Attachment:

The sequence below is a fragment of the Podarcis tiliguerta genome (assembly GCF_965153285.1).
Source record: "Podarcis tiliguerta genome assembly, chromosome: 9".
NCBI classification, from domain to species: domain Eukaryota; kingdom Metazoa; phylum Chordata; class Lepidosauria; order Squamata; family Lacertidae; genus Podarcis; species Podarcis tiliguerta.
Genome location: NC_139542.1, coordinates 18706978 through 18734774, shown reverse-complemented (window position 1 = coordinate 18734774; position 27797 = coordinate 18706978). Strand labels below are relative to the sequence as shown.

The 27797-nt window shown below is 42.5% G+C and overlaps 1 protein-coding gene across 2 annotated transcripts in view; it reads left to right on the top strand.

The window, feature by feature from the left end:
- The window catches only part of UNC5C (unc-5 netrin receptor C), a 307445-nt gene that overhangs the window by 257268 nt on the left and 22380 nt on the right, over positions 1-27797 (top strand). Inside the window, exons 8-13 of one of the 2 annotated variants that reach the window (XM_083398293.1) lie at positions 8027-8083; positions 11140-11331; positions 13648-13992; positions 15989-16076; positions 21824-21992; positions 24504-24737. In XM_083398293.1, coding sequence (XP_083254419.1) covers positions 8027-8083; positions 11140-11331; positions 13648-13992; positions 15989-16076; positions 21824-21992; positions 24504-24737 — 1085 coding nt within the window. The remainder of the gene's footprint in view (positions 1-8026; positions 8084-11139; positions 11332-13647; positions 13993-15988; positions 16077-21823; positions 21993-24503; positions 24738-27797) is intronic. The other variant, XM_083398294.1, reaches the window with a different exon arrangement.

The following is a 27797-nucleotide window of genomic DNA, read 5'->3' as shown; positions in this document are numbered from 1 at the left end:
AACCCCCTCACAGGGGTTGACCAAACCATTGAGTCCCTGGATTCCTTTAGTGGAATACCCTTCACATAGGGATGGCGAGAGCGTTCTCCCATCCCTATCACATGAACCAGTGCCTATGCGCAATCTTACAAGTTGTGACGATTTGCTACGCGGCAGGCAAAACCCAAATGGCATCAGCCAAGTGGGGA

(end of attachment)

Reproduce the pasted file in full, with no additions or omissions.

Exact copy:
The sequence below is a fragment of the Podarcis tiliguerta genome (assembly GCF_965153285.1).
Source record: "Podarcis tiliguerta genome assembly, chromosome: 9".
NCBI classification, from domain to species: domain Eukaryota; kingdom Metazoa; phylum Chordata; class Lepidosauria; order Squamata; family Lacertidae; genus Podarcis; species Podarcis tiliguerta.
Genome location: NC_139542.1, coordinates 18706978 through 18734774, shown reverse-complemented (window position 1 = coordinate 18734774; position 27797 = coordinate 18706978). Strand labels below are relative to the sequence as shown.

The 27797-nt window shown below is 42.5% G+C and overlaps 1 protein-coding gene across 2 annotated transcripts in view; it reads left to right on the top strand.

The window, feature by feature from the left end:
- The window catches only part of UNC5C (unc-5 netrin receptor C), a 307445-nt gene that overhangs the window by 257268 nt on the left and 22380 nt on the right, over positions 1-27797 (top strand). Inside the window, exons 8-13 of one of the 2 annotated variants that reach the window (XM_083398293.1) lie at positions 8027-8083; positions 11140-11331; positions 13648-13992; positions 15989-16076; positions 21824-21992; positions 24504-24737. In XM_083398293.1, coding sequence (XP_083254419.1) covers positions 8027-8083; positions 11140-11331; positions 13648-13992; positions 15989-16076; positions 21824-21992; positions 24504-24737 — 1085 coding nt within the window. The remainder of the gene's footprint in view (positions 1-8026; positions 8084-11139; positions 11332-13647; positions 13993-15988; positions 16077-21823; positions 21993-24503; positions 24738-27797) is intronic. The other variant, XM_083398294.1, reaches the window with a different exon arrangement.

The following is a 27797-nucleotide window of genomic DNA, read 5'->3' as shown; positions in this document are numbered from 1 at the left end:
AACCCCCTCACAGGGGTTGACCAAACCATTGAGTCCCTGGATTCCTTTAGTGGAATACCCTTCACATAGGGATGGCGAGAGCGTTCTCCCATCCCTATCACATGAACCAGTGCCTATGCGCAATCTTACAAGTTGTGACGATTTGCTACGCGGCAGGCAAAACCCAAATGGCATCAGCCAAGTGGGGA